Court, Deborah

    1999-01-01

    Revisits and reviews Imre Lakatos' ideas on "Falsification and the Methodology of Scientific Research Programmes." Suggests that Lakatos' framework offers an insightful way of looking at the relationship between theory and research that is relevant not only for evaluating research programs in theoretical physics, but in the social…

  3. The concept of field capacity revisited: Defining intrinsic static and dynamic criteria for soil internal drainage dynamics

    NASA Astrophysics Data System (ADS)

    Assouline, Shmuel; Or, Dani

    2014-06-01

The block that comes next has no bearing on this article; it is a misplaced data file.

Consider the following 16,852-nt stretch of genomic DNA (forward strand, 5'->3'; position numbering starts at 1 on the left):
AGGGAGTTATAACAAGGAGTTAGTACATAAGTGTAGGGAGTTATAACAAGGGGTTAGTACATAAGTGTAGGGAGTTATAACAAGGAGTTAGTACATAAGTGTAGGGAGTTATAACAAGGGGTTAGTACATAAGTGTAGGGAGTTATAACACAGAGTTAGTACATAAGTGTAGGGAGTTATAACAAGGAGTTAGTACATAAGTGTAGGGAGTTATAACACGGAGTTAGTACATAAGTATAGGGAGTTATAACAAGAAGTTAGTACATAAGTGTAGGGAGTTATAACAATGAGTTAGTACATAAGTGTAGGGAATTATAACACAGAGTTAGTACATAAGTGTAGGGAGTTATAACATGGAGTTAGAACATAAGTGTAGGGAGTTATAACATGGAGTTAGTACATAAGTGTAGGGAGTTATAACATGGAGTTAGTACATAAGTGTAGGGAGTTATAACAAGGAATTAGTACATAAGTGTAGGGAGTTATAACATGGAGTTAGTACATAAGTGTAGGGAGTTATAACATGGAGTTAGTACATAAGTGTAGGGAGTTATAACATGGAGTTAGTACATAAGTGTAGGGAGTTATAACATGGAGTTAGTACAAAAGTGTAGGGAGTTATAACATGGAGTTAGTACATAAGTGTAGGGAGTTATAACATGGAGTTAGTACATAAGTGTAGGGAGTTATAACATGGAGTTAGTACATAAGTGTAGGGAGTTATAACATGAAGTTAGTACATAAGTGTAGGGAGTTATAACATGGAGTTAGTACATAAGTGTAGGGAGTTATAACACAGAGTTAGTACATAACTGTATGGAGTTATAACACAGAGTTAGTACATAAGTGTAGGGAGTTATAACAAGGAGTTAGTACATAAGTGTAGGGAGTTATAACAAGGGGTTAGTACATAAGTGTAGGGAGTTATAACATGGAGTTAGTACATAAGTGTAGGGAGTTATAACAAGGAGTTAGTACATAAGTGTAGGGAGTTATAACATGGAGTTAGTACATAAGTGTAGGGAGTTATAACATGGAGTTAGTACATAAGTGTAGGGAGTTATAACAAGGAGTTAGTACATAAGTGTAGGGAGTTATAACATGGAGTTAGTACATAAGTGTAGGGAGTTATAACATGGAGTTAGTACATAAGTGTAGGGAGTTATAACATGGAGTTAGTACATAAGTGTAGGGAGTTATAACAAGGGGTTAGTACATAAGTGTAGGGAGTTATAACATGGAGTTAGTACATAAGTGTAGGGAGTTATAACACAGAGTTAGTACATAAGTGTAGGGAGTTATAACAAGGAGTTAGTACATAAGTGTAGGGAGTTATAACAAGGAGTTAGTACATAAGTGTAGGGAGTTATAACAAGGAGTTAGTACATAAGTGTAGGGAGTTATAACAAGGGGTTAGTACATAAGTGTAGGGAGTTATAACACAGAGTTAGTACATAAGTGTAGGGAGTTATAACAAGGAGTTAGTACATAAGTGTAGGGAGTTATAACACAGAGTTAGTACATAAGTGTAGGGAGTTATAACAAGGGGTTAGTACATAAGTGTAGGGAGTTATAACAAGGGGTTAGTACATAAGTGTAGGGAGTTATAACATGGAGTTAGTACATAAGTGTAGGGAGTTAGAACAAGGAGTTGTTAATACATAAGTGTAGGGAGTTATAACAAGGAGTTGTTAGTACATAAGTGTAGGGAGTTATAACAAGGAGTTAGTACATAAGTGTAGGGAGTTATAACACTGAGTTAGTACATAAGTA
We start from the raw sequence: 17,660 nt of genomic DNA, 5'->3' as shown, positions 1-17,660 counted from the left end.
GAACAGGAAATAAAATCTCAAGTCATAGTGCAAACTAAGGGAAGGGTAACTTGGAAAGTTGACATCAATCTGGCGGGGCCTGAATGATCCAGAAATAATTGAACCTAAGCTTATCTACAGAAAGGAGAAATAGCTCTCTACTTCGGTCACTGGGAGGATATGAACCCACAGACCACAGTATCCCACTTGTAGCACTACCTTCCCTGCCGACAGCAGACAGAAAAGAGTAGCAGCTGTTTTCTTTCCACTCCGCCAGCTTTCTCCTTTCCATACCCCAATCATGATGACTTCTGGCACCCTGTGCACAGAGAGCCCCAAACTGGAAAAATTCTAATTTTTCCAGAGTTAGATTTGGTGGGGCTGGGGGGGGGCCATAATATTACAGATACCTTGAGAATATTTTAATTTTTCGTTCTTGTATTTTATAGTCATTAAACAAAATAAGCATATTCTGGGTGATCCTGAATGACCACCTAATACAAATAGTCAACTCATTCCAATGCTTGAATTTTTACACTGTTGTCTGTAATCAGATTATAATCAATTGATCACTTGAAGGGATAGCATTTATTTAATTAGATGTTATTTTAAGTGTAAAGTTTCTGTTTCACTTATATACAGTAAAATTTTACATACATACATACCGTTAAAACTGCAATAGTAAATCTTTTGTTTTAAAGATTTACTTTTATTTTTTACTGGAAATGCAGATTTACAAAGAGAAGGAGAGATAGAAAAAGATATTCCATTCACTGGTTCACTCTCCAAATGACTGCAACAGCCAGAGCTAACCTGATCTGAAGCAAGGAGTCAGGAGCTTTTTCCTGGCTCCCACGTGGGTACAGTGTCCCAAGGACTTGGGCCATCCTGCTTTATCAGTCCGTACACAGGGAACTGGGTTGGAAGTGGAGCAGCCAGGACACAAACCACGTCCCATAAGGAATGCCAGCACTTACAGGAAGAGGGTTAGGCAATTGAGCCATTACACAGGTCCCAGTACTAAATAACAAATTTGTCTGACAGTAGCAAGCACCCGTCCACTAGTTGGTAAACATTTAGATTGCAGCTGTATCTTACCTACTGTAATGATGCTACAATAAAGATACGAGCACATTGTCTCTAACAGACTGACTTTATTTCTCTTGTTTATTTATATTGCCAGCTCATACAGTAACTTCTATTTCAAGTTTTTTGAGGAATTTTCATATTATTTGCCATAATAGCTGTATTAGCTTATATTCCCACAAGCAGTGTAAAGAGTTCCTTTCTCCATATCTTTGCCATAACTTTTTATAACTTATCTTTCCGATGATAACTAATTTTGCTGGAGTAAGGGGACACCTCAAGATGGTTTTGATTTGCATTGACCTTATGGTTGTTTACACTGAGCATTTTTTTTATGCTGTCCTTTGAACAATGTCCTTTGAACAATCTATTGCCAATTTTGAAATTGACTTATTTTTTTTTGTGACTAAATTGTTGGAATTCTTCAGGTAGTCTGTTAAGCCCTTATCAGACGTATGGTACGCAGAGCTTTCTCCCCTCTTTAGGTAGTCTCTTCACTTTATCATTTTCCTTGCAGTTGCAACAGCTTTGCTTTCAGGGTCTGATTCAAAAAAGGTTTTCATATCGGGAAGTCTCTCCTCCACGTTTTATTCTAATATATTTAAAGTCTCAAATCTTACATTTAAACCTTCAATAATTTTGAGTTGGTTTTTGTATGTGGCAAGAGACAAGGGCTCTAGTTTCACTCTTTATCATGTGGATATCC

Across many soil types and conditions, post wetting soil internal drainage exhibits predictable dynamics that lead to a stable and repeatable hydration state termed "field capacity" (FC). Soil regulation of internal drainage toward FC has long been recognized as producing a useful hydrologic benchmark for modeling and for estimation of plant available soil water. To overcome ambiguities and inconsistencies in various ad hoc definitions of FC, we propose using a soil intrinsic characteristic length (a matric potential value derived from drainable soil pore size distribution) to characterize the loss of hydraulic continuity associated with the attainment of FC. The resulting static criterion for FC was extended to formulate a self-consistent dynamic criterion based on soil internal drainage dynamics. A systematic evaluation of the proposed definitions of FC using numerical simulations and experimental data reveals remarkable consistency and predictability across a wide range of soil types. The new metrics add definitiveness and robustness of this widely used concept with potential expansion to additional agronomic, hydrologic, ecological, and climatic applications.